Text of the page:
What do school closures mean for parents and students?

Everything you need to know about closures

Schools across the UK are closed to all children – except those of key workers and vulnerable pupils – in a bid to stop the spread of coronavirus.

The government announced the significant new measures for educational settings after it faced rising calls from parents, teachers and heads to shut down the schools.

Here’s what we know so far about the plans for schools, colleges and nurseries in the weeks to come.

When will schools return?

Schools in England, Wales and Scotland shut their doors on 20 March and they will not open “until further notice”. Schools in Northern Ireland closed on 23 March.

Boris Johnson said he could not say when the schools will reopen in England but he said the government will try to keep the duration of closures to an “absolute minimum”.

Nicola Sturgeon has said people should not assume schools in Scotland will reopen after the Easter break – which runs until mid-April – and she could not promise that they will open before the summer holidays.

Stormont officials added that schools in Northern Ireland could remain closed until summer.

What will happen to exams?

All exams due to be sat in May and June have been cancelled.

GCSE and A-level students will be given grades based on teacher assessments and their work so far. But students will also be given the opportunity to sit an exam in the autumn if they wish.

Exam boards will work with teachers to come up with a “calculated grade” to give to those affected.The government is aiming to provide these grades to students by the end of July.

Teachers will be asked to submit judgments about the grades they think their pupils would have received if exams had taken place. Staff are expected to take into account a range of evidence and data – including mock exam results and other school work – in these judgements.

This will be combined with the pupils’ previous attainment to calculate their grades.

Students will be able to appeal if they are not satisfied that their calculated grade reflects their performance and they can also choose to sit exams once schools reopen or in summer 2021.

Which children will be allowed in school?

Children of key workers can attend school to ensure their parents can help fight the coronavirus outbreak.

Vulnerable children, including those with social workers and special educational needs, are also able to go to school during the pandemic.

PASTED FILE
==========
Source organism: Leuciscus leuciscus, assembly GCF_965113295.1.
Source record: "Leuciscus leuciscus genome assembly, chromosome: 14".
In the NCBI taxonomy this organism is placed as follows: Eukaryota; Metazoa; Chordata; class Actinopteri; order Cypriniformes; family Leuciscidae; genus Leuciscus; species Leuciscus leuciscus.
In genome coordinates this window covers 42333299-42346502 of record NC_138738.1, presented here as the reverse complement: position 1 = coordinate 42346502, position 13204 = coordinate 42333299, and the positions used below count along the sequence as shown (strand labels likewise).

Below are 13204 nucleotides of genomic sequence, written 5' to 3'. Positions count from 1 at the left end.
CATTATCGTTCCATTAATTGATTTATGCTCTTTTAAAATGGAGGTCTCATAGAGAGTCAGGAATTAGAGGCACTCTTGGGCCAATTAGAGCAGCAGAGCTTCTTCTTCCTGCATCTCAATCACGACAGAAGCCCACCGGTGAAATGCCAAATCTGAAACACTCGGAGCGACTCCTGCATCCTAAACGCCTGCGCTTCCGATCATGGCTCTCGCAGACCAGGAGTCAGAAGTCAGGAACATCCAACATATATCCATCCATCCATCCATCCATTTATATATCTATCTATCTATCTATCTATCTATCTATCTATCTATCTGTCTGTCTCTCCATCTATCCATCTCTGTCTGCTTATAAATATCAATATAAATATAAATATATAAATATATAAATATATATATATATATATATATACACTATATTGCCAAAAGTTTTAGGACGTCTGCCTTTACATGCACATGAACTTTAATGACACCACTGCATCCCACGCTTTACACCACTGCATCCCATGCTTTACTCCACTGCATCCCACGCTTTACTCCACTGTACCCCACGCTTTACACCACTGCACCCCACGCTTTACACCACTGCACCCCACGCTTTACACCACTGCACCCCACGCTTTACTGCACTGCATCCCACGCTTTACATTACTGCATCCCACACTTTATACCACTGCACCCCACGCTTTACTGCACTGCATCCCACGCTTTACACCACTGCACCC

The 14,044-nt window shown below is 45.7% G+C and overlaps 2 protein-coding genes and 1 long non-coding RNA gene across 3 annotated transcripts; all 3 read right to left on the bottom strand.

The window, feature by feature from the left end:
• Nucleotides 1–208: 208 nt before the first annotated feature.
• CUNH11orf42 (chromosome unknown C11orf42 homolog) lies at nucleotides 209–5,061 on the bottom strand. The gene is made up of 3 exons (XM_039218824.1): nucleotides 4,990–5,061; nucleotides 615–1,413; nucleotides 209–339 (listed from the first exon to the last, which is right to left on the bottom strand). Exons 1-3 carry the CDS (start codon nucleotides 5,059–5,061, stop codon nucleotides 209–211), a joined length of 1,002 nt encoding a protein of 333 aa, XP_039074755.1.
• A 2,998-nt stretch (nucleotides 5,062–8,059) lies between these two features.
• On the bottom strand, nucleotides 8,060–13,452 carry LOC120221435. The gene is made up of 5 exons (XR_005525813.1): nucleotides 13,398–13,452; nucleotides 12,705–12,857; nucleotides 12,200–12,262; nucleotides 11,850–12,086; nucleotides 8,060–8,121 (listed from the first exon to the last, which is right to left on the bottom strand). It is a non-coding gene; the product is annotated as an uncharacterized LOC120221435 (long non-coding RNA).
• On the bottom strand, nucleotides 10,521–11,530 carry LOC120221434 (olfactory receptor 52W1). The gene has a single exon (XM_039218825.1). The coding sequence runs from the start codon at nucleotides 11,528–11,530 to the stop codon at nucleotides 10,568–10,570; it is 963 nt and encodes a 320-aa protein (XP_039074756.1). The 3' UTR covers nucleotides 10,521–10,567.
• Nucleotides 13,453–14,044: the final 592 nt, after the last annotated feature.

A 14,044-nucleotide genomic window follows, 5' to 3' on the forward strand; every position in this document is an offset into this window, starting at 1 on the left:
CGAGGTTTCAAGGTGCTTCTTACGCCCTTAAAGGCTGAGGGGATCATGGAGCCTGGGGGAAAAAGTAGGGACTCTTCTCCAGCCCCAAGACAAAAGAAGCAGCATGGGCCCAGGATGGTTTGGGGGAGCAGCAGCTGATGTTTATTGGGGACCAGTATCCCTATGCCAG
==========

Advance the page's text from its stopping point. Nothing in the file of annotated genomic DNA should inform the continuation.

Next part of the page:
Frontline health and social care staff, people involved in food production and delivery, and utility workers are among the occupations of parents whose children can be cared for at school.

Doctors, nurses, police, journalists and teachers are also on the key workers list, along with “administrative occupations” key to the effective delivery of the coronavirus response in local and national government.

Schools supporting key workers’ children and vulnerable pupils will be expected to remain open during the Easter holiday.

What about nurseries and colleges?

Early years providers, sixth form colleges and further education colleges in England have also closed – except to children of key workers and vulnerable pupils.

Private nurseries and childcare providers have already warned that closures could force them to shut down for good unless the businesses are given additional financial support.

Will children still receive free school meals amid closures?

The government is to launch a national voucher scheme to ensure children eligible for free school meals will continue to have access to hot food during the school closures.

Mr Williamson said vouchers redeemable in shops and supermarkets would be given to schools to provide “flexibility” for eligible children and he added that the government will reimburse costs.

It came after school leaders said they had already begun handing out vouchers to children that they were worried would miss out on a hot meal a day amid the closures.

The government hopes that a number of schools will still be able to open and offer hot meals to eligible pupils – if there is enough staff to provide this service.

How will pupils learn?

Schools in the UK have already begun preparing online learning resources and have been getting work ready for pupils to take home amid potential closures.

Many schools will aim to teach pupils remotely through “virtual education”. Work booklets are also being produced which can be sent home with children.

But the education provision on offer will vary across the country and will depend on whether schools have the online systems and technology in place to offer remote learning.

What does it mean for university entry?

It is still unclear how degree places will be allocated now that exams have been cancelled.

But some universities have already begun changing offers to students from conditional to unconditional in a bid to maximise their intake.

Institutions are being urged to act "responsibly" and in the best interests of students by refraining from changing entry requirements for the next two weeks.

Normally most students would have until early May to make decisions on their offers, but Ucas has announced that the deadline will be extended by two weeks.

The heads of the Russell Group, GuildHE, MillionPlus and University Alliance have said universities will support students by being “flexible” in their admissions processes.

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